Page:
Demographic Outlook in Developing Countries
National family planning programs in the developing nations of Asia (ex-t for Taiwan, Korea, Hong Kong, and Singapore), Africa, and Latin erica have yet to reduce fertility quickly enough to curtail their rapid ulation growth significantly. The fertility declines in the four exceptions 2 led Freedman (69) and other optimists to predict similar successes for sr regions. Hauser (70), however, does not share Freedman's optimism. He eves that preconditions for the success of family planning programs ted in Taiwan and other successful regions. As a result of modernization, ility had begun to fall before the family planning programs were begun, quotes the United Nations population projections—present fertility rates lid yield a world population of 7.5 billion by the year 2000; the medium ant projection reduces it to 6.1 billion.*
dost developing countries are in an awkward situation. Their nationwide ily planning programs have operated for a number of years, but they have far been unable to depress fertility. However, these same countries have ntained great reluctance to accept abortion as a curative approach to a blem for which preventive measures alone have not been satisfactory. ;f fertility is not significantly reduced in the developing nations, the demo-Dhic and economic transitions will be seriously retarded. The demographic
(the gap between the death rate and birth rate) will be slow to close. It / even increase. The large family norm will continue. The emancipation of Tien will be delayed as women continue to be burdened with a large nber of children. Sustained high fertility will negate gains made in child-id survival by nurturing the disease cycle characteristic of poor home ironments (71)J [t is more likely, however, that individuals will not await official sanctions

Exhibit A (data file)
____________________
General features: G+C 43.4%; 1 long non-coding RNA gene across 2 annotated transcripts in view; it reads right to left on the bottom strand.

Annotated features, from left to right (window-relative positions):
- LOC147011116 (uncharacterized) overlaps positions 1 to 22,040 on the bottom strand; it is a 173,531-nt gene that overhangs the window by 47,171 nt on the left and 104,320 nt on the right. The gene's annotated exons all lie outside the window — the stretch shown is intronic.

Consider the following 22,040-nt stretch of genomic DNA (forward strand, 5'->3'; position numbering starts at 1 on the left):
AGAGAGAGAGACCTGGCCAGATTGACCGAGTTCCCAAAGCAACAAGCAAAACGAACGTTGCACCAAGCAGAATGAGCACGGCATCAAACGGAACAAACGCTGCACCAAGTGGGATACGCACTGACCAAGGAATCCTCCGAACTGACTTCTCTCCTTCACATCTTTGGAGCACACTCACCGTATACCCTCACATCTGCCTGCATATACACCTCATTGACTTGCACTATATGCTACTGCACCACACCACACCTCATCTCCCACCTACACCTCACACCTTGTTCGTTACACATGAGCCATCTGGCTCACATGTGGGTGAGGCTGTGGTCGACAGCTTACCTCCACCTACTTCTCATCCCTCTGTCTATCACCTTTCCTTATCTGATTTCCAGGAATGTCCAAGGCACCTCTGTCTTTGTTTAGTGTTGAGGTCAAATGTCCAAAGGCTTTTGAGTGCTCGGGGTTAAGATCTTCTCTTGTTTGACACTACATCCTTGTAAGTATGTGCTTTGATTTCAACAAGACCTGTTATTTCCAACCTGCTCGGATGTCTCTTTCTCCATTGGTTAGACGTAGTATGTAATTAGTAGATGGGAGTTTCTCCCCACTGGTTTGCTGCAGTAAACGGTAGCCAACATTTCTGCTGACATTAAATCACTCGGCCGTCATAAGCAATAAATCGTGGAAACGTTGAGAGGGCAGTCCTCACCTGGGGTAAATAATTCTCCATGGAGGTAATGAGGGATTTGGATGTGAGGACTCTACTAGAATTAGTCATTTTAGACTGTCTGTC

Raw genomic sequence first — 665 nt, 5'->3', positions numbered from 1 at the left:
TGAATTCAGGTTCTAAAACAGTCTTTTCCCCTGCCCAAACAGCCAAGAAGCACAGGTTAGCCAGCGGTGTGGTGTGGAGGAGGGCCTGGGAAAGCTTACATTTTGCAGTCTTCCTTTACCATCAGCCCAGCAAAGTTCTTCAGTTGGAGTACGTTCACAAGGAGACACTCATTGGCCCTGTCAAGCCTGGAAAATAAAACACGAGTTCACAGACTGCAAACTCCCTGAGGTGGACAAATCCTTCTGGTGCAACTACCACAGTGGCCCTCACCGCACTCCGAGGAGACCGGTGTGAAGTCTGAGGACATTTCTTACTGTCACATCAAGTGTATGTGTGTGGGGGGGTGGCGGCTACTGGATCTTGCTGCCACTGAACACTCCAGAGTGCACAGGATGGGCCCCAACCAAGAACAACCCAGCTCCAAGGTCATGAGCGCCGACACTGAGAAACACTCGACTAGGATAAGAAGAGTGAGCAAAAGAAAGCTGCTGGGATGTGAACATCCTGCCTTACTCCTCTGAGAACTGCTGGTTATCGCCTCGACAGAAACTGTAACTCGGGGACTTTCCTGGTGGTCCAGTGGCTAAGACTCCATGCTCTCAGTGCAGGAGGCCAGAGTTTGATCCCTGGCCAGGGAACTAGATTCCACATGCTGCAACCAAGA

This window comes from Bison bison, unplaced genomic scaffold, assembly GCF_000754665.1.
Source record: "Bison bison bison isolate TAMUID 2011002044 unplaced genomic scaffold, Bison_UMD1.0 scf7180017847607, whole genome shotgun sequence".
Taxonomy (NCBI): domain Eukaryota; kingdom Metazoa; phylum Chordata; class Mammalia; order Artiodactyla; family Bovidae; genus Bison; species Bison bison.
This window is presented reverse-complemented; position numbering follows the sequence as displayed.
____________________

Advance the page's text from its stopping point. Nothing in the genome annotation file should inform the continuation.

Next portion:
will resort to abortion to relieve the demographic tension at the family :1. A serious problem is created, both for the women who run a higher risk complications and death and for hospitals and other health services which st cope with a large number of incomplete and often complicated pro-led abortions.
To illustrate the gravity of this situation, it may be helpful to discuss the nparative safety of legal abortion in various countries. Unlike illegal abor-is, those which have legal sanction are done under medical supervision.
nparing the Safety of Legal and Illegal Abortion
Current statistics indicate that abortion is becoming increasingly safer m a medical standpoint. There are, however, important differences in the
:See also Philip M. Hauser, "World Population: Retrospect and Prospect," in this line. See also J. D. Wray, "Population Pressure on Families: Family Size and Child Spac-
" in tin's vnlnmo.